Downtown Spokane is the hippest place in the metro. If there is one place ripe for experimentation, it’s downtown. If there’s one place ripe to ride the cutting edge – like placing cheap, plastic folding chairs in the middle of a busy intersection – it’s downtown. If there is one place that should look, smell, and feel like a 21st century city, it’s downtown Spokane.
And so I’m curious, where’s the experimentation? Where’s the bold ideas? Where’s the expertise? Do you even know who L’Enfant is?
There’s a reason why our local political circles hired two former county commissioners to run two prominent “economic development” organizations within the metro, and it’s not because they know how to build 21st century cities. It’s because they’re good at toeing the line; they’re good at fundraising; they’re good at sharing a narrative. Do we really think the Downtown Spokane Partnership or Greater Spokane, Inc. are willing to back bike lanes in the middle of a street, or chairs in the middle of an intersection, or a two-way Main Street?
Nope. Why was a two-way Main Street spiked? It’s because the owners of River Park Square are among the largest donors to the Downtown Spokane Partnership (not to mention, GSI). And so these private, yet quasi-public, organizations do the bidding of those that can afford to pay to play. It’s the same circle of individuals that migrate from board to board recycling the same stale ideas, asking for another study, another special committee, holding meetings to discuss future meetings.
Such is exactly why innovative city building theories are not allowed the crisp, cool, and deep breath of fresh air that they deserve. Is it stuffy in here? Spokane’s political environment is stifling. No good idea goes unpunished. Good ideas are whispered in back rooms, quietly, like your harboring a dirty secret.
There’s a reason why Spokane is not a 21st century city; it’s because of ourselves. Where are Spokane’s visionary city builders? The bridge to the future is not Greater Spokane, Inc. or the Downtown Spokane Partnership. The bridge to the future is outside their narrow box. The bridge to the 21st century won’t come from institutional players or, for that matter, former county commissioners whose sole purpose is to placate, not innovate.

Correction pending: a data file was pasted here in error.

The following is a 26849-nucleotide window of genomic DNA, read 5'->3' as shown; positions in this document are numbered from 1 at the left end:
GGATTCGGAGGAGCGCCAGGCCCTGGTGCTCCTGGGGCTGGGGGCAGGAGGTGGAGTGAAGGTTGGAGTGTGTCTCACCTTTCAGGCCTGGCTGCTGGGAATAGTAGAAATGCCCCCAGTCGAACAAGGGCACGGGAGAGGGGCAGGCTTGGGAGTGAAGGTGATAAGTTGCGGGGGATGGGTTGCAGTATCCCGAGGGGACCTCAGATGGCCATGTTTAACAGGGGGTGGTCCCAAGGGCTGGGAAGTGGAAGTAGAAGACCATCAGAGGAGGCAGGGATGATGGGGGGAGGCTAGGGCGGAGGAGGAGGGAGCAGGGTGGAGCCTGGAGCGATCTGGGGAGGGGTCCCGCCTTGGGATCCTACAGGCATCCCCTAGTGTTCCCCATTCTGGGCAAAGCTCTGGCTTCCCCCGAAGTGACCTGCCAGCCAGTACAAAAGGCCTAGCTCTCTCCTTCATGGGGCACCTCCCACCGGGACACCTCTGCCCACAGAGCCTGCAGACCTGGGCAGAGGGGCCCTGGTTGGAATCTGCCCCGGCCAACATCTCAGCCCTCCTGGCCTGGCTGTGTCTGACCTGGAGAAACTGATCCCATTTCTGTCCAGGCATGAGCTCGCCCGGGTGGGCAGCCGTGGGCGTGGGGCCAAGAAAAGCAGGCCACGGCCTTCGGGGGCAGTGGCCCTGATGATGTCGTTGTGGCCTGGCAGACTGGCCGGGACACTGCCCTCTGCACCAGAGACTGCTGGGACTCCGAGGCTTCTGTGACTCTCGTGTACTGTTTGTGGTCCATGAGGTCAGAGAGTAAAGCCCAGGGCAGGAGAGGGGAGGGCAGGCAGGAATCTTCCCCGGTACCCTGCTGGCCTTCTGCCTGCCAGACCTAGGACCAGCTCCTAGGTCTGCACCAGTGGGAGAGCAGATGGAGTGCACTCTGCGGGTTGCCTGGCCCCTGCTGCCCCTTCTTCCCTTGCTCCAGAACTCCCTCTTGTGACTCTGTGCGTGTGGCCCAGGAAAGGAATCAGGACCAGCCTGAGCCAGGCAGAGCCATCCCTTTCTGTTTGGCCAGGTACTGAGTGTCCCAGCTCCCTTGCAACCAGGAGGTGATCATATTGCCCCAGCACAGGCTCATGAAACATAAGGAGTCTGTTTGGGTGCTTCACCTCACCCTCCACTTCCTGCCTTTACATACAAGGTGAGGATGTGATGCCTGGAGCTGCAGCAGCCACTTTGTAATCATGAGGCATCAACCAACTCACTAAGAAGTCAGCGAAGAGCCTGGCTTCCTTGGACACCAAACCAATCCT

I want to put some chairs in a street. I don’t want former county commissioners — non-experts –dictating to me what a city is. I want Sadik-Khan. I want Gabe Klein. I want innovators, not keepers of the status quo. We have enough Bob Turners.
Allan Jacobs published a book called Great Streets in 1993. At the end of his book, Jacobs outlines eight essential characteristics that all must be deployed simultaneously to create a great street, and another 13 features that sure help. They are listed below. As you traverse around metro Spokane from street to street, try counting how many of Jacobs’ design elements are incorporated into the streetscape. It’s precious few. Now is also a good time to point out that GSI lobbied against the city’s complete streets ordinance Spokane City Council adopted a few years back. It’s safe to say, Spokane is progressing into a 21st century city despite Greater Spokane, Inc., and the Downtown Spokane Partnership.
Below is the recipe for how to build a street. I suspect GSI and DSP would be against this, too. You want change? This is how to do it. Enjoy.
- Places for People to Walk with Some Leisure
- Physical Comfort
- Qualities That Engage the Eyes
- Quality of Construction and Design
“Qualities that Contribute”
- Beginnings and Endings
- Many Buildings rather than Few; Diversity
- Special Design Features; Details
- Density Helps
Hell, yeah. Let’s do this.
*Image of Pennsylvania Avenue bike lanes taken from flickr.